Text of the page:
John Knapp: Without regulatory stability, Black Sea investments aren’t going to happen

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This is the transcript of the message delivered by John Knapp, Managing Director at ExxonMobil in Romania and Chairman of Romanian Black Sea Titleholders Association (RBSTA), during the Energy Strategy Summit, held on June 4 at the Cantacuzino Palace in Bușteni.

Good morning. Thank you, for the opportunity to express observations about the national energy strategy, Romania’s potential in the oil and gas fields, and the importance of a long term policy when making decisions that impact this industry. I think you can compare a strategy to a story and some stories are built from the beginning and you start in a new add-on to that with a chapter and the story evolves and it grows and then at the end sometimes, often, you have a surprise.

Now, a strategy is a different kind of story where you need to think about what the end is going to look like, as you start building the strategy. This is important for us in Romania now, because as the energy strategy is being crafted we really need to be thinking about what we want this ending to look like.

From what we have heard so far this morning, clearly there is a desire to grow Romania’s domestic production and the indigenous resources here. To address this issue I’d like to summarize the role of the investors involved in the exploration activities for offshore and some of the challenges associated with developing these new energy resources.

In the oil and gas business, uncertainty is part of the reality that we have to deal with. You can argue whether that’s a desirable thing or whether that’s undesirable, but the reality is that, in a long term business like this, we have to recognize if there are some certainties and we have to be able to manage uncertainties. That’s an important part in developing reliable and affordable energy, which is important for a successful energy strategy. The Black Sea Title Holders believe that the Romanian sector of the Black Sea is a promising and an encouraging area, but there are still a lot of challenges facing the central investors and the central developers of those offshore resources.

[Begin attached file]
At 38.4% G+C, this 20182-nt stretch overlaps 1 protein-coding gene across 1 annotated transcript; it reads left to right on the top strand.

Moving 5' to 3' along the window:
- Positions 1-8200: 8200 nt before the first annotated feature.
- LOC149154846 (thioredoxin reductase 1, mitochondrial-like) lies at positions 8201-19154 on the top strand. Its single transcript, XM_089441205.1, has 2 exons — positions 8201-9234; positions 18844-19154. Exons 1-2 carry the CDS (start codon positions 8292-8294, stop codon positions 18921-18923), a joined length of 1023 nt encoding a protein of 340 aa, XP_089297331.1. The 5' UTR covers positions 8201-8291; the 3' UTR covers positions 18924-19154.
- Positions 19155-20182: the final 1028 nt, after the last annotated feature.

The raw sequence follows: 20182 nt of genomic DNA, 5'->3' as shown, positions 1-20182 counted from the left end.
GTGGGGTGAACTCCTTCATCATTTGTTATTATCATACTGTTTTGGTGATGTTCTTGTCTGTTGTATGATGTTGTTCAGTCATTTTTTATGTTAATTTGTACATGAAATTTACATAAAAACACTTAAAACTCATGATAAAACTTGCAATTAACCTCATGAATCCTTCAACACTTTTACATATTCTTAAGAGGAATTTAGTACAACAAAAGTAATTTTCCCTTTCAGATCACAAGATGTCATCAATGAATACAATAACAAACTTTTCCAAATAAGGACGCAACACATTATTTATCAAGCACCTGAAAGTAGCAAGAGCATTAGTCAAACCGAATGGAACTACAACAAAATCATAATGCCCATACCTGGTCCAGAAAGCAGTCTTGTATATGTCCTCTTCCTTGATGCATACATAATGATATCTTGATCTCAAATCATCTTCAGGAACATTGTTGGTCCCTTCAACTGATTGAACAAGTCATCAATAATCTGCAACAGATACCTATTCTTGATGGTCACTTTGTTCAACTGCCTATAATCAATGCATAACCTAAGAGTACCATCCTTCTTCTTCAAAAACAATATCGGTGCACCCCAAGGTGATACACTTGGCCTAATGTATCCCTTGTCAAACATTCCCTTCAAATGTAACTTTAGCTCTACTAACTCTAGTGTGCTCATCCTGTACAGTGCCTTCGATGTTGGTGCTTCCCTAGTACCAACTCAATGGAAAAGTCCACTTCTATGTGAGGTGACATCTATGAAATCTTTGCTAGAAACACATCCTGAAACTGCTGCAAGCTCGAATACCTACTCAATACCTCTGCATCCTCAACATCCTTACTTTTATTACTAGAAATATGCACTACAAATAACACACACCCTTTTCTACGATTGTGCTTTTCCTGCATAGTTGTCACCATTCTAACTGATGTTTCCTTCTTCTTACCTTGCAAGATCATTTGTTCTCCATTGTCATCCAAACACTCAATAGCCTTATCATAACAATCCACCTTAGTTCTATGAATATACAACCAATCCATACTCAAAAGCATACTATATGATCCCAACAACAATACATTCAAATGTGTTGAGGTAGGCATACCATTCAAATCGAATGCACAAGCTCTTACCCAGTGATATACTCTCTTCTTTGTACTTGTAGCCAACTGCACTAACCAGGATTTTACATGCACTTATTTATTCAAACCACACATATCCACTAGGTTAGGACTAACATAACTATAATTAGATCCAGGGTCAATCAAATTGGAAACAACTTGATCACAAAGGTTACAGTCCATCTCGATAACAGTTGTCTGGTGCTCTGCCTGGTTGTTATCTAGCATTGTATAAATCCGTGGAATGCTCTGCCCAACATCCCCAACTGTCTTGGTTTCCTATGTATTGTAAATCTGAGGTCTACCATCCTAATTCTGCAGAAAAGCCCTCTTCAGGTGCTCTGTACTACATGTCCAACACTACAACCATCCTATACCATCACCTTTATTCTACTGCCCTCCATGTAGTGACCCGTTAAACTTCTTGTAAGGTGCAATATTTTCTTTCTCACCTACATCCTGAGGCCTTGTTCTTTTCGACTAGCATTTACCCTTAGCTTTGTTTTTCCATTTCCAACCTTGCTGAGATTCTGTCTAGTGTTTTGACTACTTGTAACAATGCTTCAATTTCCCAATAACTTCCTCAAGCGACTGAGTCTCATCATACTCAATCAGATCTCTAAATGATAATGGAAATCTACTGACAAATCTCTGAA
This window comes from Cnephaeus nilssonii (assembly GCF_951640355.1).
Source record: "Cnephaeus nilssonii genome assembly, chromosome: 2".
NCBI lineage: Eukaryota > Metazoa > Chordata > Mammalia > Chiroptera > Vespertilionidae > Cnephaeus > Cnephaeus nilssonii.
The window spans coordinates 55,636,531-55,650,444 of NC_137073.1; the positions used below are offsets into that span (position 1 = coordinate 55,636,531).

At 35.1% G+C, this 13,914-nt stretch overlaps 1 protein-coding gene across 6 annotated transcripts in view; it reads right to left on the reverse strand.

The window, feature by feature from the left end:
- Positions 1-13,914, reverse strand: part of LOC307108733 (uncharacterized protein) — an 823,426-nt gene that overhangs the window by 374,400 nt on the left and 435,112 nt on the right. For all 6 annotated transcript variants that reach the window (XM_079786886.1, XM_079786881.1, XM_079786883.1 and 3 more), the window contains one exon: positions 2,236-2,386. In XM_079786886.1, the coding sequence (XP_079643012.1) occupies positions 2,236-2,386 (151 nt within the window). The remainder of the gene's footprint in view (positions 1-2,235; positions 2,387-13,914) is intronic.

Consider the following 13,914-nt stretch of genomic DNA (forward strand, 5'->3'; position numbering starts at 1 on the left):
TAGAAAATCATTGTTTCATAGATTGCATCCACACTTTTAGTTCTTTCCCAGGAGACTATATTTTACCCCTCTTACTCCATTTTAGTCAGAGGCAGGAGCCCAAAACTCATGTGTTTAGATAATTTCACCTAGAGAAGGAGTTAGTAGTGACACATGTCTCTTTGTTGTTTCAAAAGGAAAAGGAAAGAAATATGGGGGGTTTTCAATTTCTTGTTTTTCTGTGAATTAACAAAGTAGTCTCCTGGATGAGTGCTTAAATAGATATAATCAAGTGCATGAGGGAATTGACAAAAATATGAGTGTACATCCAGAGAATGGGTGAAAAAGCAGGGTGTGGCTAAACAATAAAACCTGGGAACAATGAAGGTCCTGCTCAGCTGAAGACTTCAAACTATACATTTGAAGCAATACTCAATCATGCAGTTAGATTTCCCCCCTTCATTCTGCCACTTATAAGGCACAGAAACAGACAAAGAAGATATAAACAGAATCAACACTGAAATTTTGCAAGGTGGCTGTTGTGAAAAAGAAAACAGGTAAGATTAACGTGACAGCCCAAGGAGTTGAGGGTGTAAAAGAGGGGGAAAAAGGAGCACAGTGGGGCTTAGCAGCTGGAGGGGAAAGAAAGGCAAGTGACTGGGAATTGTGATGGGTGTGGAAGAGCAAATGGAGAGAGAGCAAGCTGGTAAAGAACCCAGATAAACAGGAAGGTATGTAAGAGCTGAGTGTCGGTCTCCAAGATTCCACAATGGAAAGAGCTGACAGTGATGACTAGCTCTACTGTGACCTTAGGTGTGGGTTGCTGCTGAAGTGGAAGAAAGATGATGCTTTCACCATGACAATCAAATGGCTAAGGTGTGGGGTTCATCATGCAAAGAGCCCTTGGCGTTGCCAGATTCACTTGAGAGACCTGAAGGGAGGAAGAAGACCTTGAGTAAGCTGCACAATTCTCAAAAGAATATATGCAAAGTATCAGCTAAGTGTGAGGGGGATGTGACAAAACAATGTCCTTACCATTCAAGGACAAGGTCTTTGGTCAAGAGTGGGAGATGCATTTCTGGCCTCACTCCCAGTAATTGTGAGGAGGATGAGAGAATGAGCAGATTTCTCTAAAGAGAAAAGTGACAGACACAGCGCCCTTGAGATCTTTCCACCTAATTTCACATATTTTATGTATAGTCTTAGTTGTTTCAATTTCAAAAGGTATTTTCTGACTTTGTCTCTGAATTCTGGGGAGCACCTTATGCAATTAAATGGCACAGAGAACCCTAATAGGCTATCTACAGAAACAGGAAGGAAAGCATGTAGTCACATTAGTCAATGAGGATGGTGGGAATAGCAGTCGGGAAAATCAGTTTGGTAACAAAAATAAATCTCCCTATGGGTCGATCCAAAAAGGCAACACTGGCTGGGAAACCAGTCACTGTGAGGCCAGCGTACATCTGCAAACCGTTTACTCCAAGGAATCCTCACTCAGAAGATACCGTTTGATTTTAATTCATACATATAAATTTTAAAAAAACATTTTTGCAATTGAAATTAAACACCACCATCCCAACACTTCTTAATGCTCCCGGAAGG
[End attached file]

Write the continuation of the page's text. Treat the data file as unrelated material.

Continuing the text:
Is important to emphasize that these potential projects offshore are very complex and characterized by a number of specific challenges that need to be recognized. First, although Romania has a well-developed onshore industry and a rich history in the oil and gas development, the offshore sector is still an emerging area with a lot of uncertainty, and the resources that are out there have a potential that could be developed.

In 12 explorations going on the investors are the ones who take all the risk and absorb all the cost of the exploration phase. The exploration phase can last 10 to 15 years to fully value whether those resources are potentially developed during that time.

The second point I wanted to mention is that these offshore investments involve cutting edge technology and because of that they are expensive. In the offshore, Romania has the added complexity that is located in a geographically challenging area and that access is limited through the straits of Bosporus; the equipment that is necessary to do this work needs to be brought in and immobilized through that area, which adds to the cost.

Besides, there is currently no offshore infrastructure, all of that would need to be built by the investors. The geologic knowledge in the area is something that the investors are looking to reduce, but for this to continue to happen, the investors need the long term certainty and they need a stable and competitive regulatory environment that would last through the lifetime of these multi-decade long projects.

Without regulatory stability those investments aren’t going to happen. We look forward to working with the Romanian authorities on moving forward to help with the development of the Black Sea and we think that, with this cooperation, the energy strategy of Romania can have a happy ending.

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